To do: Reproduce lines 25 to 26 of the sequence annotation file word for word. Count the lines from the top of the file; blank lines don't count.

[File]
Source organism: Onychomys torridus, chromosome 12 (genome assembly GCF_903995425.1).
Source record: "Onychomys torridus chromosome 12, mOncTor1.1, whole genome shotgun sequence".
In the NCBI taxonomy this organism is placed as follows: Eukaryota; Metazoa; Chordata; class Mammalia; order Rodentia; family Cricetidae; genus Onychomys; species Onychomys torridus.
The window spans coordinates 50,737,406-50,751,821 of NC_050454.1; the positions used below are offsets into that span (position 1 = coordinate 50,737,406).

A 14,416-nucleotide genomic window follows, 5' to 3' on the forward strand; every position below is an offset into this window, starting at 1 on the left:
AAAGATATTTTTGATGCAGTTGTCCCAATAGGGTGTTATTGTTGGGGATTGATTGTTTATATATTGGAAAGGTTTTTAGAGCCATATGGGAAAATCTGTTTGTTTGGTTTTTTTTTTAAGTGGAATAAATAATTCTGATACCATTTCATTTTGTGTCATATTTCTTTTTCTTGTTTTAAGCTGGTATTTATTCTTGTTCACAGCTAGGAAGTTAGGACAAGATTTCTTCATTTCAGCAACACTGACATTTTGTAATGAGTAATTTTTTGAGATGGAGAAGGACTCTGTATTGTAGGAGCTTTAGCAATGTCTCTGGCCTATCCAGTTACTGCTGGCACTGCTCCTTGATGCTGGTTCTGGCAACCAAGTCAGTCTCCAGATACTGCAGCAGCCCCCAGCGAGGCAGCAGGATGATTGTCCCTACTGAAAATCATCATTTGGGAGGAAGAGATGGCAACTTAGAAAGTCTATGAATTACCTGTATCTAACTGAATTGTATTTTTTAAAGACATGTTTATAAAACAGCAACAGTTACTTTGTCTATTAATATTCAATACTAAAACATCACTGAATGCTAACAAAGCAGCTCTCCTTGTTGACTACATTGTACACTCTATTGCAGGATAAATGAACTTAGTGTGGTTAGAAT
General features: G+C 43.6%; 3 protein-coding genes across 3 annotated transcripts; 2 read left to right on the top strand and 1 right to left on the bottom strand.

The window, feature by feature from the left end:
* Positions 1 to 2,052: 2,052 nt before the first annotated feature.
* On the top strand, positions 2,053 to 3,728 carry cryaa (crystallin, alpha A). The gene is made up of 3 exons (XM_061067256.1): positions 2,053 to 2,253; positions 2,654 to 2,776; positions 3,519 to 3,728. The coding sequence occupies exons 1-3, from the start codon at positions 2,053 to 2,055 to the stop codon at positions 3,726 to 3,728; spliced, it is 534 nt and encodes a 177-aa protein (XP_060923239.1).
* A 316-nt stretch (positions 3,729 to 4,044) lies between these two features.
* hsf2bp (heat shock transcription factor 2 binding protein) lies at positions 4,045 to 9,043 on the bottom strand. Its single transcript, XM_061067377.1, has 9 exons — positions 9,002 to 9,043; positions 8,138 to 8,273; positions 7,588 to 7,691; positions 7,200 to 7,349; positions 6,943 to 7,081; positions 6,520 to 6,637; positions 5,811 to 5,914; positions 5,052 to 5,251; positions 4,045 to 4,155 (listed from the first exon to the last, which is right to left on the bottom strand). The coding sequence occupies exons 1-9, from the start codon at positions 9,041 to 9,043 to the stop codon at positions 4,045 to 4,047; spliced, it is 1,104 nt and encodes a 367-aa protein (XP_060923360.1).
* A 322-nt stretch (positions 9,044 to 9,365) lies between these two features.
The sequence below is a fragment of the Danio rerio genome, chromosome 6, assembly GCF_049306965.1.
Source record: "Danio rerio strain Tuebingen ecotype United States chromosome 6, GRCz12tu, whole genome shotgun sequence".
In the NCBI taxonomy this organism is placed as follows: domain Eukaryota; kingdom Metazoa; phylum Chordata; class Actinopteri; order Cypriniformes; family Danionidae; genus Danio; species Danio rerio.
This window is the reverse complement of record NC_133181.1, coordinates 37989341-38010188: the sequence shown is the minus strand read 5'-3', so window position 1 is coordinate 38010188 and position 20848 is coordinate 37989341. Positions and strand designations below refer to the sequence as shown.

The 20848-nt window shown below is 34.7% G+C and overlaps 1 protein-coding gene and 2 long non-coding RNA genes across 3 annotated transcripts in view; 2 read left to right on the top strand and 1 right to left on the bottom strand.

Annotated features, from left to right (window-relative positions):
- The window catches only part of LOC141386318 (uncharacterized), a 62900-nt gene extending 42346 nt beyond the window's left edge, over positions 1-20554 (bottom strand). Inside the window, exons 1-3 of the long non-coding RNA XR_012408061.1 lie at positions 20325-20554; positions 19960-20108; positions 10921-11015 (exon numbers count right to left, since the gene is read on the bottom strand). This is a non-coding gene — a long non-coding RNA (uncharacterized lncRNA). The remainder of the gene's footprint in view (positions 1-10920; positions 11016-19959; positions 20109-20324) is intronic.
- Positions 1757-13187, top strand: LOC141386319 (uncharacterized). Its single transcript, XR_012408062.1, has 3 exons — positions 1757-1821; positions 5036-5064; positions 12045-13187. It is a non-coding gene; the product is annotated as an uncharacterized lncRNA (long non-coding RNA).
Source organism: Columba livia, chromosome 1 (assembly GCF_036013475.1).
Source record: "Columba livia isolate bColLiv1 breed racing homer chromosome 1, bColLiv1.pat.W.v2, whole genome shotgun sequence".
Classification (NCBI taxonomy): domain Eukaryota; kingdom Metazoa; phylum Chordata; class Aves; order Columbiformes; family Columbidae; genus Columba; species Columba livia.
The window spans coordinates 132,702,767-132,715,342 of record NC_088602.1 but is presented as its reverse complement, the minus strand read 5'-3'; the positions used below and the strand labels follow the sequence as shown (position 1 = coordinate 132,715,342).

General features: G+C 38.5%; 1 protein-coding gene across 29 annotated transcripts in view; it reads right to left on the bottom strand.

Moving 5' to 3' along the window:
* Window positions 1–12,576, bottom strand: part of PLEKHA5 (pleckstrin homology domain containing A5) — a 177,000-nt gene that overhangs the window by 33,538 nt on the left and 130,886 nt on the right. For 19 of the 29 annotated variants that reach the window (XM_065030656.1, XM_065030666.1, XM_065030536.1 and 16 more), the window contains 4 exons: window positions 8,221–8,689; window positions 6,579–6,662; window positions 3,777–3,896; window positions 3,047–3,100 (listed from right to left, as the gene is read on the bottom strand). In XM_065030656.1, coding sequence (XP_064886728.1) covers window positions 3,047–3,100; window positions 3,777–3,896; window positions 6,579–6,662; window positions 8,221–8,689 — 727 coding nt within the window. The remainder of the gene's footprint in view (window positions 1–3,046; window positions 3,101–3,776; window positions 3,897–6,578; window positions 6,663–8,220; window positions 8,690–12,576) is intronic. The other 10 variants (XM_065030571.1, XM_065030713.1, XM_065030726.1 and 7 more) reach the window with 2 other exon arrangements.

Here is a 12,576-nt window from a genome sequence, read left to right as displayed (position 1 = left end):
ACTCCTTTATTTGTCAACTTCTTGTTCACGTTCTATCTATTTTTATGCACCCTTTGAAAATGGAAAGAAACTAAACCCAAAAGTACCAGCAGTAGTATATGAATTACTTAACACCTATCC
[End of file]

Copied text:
The window spans coordinates 132,702,767-132,715,342 of record NC_088602.1 but is presented as its reverse complement, the minus strand read 5'-3'; the positions used below and the strand labels follow the sequence as shown (position 1 = coordinate 132,715,342).

General features: G+C 38.5%; 1 protein-coding gene across 29 annotated transcripts in view; it reads right to left on the bottom strand.